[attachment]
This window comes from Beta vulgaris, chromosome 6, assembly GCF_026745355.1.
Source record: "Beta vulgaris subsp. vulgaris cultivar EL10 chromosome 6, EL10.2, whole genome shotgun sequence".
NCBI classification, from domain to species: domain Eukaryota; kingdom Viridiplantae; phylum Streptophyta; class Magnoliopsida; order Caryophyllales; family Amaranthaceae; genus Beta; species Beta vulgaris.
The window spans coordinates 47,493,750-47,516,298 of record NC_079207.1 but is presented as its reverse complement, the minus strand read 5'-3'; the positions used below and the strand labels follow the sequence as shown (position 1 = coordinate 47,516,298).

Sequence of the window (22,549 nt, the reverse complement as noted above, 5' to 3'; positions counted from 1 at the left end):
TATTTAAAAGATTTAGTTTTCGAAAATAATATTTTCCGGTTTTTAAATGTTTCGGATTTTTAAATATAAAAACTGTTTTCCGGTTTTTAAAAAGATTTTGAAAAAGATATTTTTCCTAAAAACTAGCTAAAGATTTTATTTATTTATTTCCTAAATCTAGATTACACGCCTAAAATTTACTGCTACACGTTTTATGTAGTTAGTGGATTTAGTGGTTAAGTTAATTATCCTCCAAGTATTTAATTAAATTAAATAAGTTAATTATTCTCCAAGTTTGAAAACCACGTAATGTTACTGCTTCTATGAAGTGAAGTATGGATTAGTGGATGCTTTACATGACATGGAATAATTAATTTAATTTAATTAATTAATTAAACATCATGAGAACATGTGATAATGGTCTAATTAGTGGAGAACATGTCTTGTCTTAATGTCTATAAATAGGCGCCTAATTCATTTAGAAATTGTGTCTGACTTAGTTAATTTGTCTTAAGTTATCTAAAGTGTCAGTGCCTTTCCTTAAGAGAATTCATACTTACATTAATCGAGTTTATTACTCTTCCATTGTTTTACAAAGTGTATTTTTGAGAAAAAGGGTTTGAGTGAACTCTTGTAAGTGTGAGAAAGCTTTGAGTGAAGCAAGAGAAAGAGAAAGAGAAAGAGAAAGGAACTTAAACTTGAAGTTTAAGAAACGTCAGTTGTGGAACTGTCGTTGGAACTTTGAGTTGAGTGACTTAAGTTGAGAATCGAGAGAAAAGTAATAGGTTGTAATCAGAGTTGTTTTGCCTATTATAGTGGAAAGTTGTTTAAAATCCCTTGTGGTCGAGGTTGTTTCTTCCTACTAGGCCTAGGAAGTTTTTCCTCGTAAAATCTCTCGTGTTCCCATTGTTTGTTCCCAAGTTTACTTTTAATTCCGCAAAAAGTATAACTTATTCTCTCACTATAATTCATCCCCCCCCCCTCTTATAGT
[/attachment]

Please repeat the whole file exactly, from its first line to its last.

This window comes from Beta vulgaris, chromosome 6, assembly GCF_026745355.1.
Source record: "Beta vulgaris subsp. vulgaris cultivar EL10 chromosome 6, EL10.2, whole genome shotgun sequence".
NCBI classification, from domain to species: domain Eukaryota; kingdom Viridiplantae; phylum Streptophyta; class Magnoliopsida; order Caryophyllales; family Amaranthaceae; genus Beta; species Beta vulgaris.
The window spans coordinates 47,493,750-47,516,298 of record NC_079207.1 but is presented as its reverse complement, the minus strand read 5'-3'; the positions used below and the strand labels follow the sequence as shown (position 1 = coordinate 47,516,298).

Sequence of the window (22,549 nt, the reverse complement as noted above, 5' to 3'; positions counted from 1 at the left end):
TATTTAAAAGATTTAGTTTTCGAAAATAATATTTTCCGGTTTTTAAATGTTTCGGATTTTTAAATATAAAAACTGTTTTCCGGTTTTTAAAAAGATTTTGAAAAAGATATTTTTCCTAAAAACTAGCTAAAGATTTTATTTATTTATTTCCTAAATCTAGATTACACGCCTAAAATTTACTGCTACACGTTTTATGTAGTTAGTGGATTTAGTGGTTAAGTTAATTATCCTCCAAGTATTTAATTAAATTAAATAAGTTAATTATTCTCCAAGTTTGAAAACCACGTAATGTTACTGCTTCTATGAAGTGAAGTATGGATTAGTGGATGCTTTACATGACATGGAATAATTAATTTAATTTAATTAATTAATTAAACATCATGAGAACATGTGATAATGGTCTAATTAGTGGAGAACATGTCTTGTCTTAATGTCTATAAATAGGCGCCTAATTCATTTAGAAATTGTGTCTGACTTAGTTAATTTGTCTTAAGTTATCTAAAGTGTCAGTGCCTTTCCTTAAGAGAATTCATACTTACATTAATCGAGTTTATTACTCTTCCATTGTTTTACAAAGTGTATTTTTGAGAAAAAGGGTTTGAGTGAACTCTTGTAAGTGTGAGAAAGCTTTGAGTGAAGCAAGAGAAAGAGAAAGAGAAAGAGAAAGGAACTTAAACTTGAAGTTTAAGAAACGTCAGTTGTGGAACTGTCGTTGGAACTTTGAGTTGAGTGACTTAAGTTGAGAATCGAGAGAAAAGTAATAGGTTGTAATCAGAGTTGTTTTGCCTATTATAGTGGAAAGTTGTTTAAAATCCCTTGTGGTCGAGGTTGTTTCTTCCTACTAGGCCTAGGAAGTTTTTCCTCGTAAAATCTCTCGTGTTCCCATTGTTTGTTCCCAAGTTTACTTTTAATTCCGCAAAAAGTATAACTTATTCTCTCACTATAATTCATCCCCCCCCCCTCTTATAGT